Article by listed attorney: Fawzia Khan
Up until 1989, a divorced spouse had no entitlement to claim any portion of the retirement fund benefits of the other spouse. This is because the pension interest of a member of a pension fund was not regarded as an asset in the joint estate. This is because the pension fund was seen to belong to the pension fund rather than to the member.
The South African Law Commission recognized even though the retirement fund benefits of a member could not be immediately available on divorce, it did form an important part of the assets of the member’s estate. The member’s right to such benefits was referred to as the member’s “pension interest”. The SALC also recognized that the non-member divorcing spouse had a direct interest in the member’s pension interest and that on divorce the pension interest of a spouse who is a member of a retirement fund must be regarded as being part of his or her assets.
This would allow the non-member spouse the right to share in the retirement fund benefits of the member spouse, depending on what type of marital system the couple had entered into.
The value of the pension interest of the member spouse therefore had to be easily ascertainable on divorce, in order to effect a division of the assets of the estate of the divorcing couple. Hence In 1989 we saw an amendment to the Divorce Act 70 of 1979 (the Act), which changed stated that a “pension interest” will be deemed part of the assets on divorce.
This means that either spouse has a claim against the pension fund of his or her spouse on divorce. The court would be empowered to order that the non-member spouse be paid out a portion of the member spouse’s pension fund. A pension fund is only allowed to make deductions from a pension benefit as set out in sections 37A and 37D of the Pension Fund Act.
‘Pension interest’ is defined in the Divorce Act for every type of fund except a preservation fund. According to the Pension Funds Act, ‘pension interest’ may be any one of the following types:
The benefits to which a member would have been entitled to in terms of the rules of the fund if his/her membership had terminated, due to resignation, at the date of the divorce.
The sum of the member’s contributions to the fund up to the date of divorce plus simple annual interest at the prescribed rate.
The benefit a fund member would receive if his or her membership were notionally to terminate on the date of divorce.
According to the Divorce Act, the non member spouse is allowed to entitled to “the portion of the pension interest which is assigned to the non-member spouse in terms of a decree of divorce or the dissolution of a customary marriage and is deemed to accrue to the member on the date on which the decree of divorce or decree for the dissolution of a customary marriage is granted”.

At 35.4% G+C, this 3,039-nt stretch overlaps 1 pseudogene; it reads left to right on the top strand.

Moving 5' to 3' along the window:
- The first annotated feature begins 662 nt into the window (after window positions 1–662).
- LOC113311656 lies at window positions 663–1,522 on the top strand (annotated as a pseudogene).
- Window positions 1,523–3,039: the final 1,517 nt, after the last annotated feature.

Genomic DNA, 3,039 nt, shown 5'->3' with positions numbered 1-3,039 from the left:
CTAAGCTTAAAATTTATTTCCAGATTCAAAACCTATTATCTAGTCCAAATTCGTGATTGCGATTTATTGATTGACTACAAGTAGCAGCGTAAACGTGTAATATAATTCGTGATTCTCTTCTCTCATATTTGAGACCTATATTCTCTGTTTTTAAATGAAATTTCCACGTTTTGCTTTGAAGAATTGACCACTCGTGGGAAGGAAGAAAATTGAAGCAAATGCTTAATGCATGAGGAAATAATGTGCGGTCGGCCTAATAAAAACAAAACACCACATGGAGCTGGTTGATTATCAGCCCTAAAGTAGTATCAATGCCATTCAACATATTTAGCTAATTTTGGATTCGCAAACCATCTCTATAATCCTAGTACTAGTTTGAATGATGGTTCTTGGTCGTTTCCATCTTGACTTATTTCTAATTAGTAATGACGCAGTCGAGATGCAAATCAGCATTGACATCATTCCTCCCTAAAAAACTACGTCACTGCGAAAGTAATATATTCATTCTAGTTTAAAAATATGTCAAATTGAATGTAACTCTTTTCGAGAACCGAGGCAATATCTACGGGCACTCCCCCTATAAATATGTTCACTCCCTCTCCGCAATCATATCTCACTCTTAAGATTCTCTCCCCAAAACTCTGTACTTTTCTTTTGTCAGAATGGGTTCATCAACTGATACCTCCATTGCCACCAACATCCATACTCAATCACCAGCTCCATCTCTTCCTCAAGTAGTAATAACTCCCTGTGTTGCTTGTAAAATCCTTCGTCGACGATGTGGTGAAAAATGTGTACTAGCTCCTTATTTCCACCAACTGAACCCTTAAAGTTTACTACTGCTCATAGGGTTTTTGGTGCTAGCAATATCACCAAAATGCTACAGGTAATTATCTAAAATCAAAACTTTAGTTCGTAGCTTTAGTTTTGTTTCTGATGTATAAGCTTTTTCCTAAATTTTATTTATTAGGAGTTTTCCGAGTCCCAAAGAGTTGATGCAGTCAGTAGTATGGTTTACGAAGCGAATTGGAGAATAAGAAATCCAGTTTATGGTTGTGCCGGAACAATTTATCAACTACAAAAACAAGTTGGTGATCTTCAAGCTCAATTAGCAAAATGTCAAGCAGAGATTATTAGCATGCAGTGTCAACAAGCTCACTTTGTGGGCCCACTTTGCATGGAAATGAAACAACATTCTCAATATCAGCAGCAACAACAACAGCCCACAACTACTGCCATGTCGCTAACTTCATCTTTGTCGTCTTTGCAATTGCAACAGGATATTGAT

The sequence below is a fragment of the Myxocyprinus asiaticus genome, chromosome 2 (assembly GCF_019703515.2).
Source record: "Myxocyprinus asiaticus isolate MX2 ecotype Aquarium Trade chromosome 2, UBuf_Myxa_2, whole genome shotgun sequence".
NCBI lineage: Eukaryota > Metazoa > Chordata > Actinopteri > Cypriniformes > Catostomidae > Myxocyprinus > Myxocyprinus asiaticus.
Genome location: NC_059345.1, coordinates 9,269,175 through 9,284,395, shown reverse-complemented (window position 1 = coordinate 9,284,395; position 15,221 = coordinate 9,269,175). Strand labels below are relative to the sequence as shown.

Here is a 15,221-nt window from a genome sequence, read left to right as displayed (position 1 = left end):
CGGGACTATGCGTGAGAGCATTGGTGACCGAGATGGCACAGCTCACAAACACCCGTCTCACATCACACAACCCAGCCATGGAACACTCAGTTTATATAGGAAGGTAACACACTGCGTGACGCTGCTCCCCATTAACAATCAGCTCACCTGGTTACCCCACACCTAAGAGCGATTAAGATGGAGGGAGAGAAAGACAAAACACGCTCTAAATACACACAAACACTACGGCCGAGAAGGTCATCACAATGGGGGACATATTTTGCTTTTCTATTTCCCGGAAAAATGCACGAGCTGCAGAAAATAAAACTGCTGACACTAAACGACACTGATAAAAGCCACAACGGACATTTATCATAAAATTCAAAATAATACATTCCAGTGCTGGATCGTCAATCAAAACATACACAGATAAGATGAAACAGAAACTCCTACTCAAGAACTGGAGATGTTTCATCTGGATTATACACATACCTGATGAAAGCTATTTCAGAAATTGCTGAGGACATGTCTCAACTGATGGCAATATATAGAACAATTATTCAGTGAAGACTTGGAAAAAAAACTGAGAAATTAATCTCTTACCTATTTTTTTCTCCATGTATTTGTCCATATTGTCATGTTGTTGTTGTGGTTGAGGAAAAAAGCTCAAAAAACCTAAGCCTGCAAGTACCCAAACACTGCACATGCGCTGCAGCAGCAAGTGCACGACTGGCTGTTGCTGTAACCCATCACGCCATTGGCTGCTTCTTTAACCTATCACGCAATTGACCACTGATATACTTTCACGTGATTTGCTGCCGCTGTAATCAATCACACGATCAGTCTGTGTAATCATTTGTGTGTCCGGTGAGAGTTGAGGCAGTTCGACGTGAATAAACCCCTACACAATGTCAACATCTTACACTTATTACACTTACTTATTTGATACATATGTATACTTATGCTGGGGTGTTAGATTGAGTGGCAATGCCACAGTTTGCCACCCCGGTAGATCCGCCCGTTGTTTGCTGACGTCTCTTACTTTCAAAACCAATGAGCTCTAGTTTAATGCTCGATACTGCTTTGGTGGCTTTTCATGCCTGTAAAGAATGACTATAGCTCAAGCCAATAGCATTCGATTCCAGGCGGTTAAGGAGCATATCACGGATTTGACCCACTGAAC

If a couple is married in community of property, this means the pension interest of the member spouse is considered as part of the joint estate. The non-member spouse is entitled to claim 50% of the pension interest of the member as at the date of the divorce.
If they are married by ante-nuptial contract with the accrual system in place, the value of the spouse’s pension fund is used to calculate the value of his/her estate. If the couple is married out of community of property with to the accrual system, and if they excluded the pension benefits in the ante nuptial contract, then the pension interest would not be part of the estate, when the marriage ended.
In 2007 the Pension Funds Act was amended to include the ‘clean-break principle’ in relation to a divorce. What does the “clean break principle” mean? Simply put, it means the right of a non member spouse who is married in community of property to receive immediate payment or transfer of the portion of the other spouse’s pension interest on divorce.
In terms of the Pension Fund Act, the non-member spouse can choose to have the pension interest award paid out in a lump sum in cash or can have it reinvested into another retirement fund. Should the non-member spouse opt to have the monies paid out to him or her as a lump sum, there are tax implications. If the monies are transferred to another retirement fund, it will be done tax-free. Hence this decision (to receive the money as a lump sum) should be carefully thought out.
In most cases the fund has 45 days, after receiving the divorce order, to request the non-member spouse to elect how the pension interest must be paid. The non-member spouse then has 120 days in which to make a decision.
If the member spouse resigns from his or her employment before the divorce order is finalized, and no notification has been given to the fund by the non member spouse that fifty percent of the proceeds is due to the non member spouse, the fund will not be required or held liable to ensure that the non member spouse’s rights in this regard are protected.
If the fund is not properly cited in the divorce pleadings the court will not be able to make any such order, on divorce. For that reason, it’s important to ensure that your attorney is skilled in divorce proceedings so that the fund is correctly cited to ensure that the court can indeed make the appropriate order regarding the pension interest of the member spouse.
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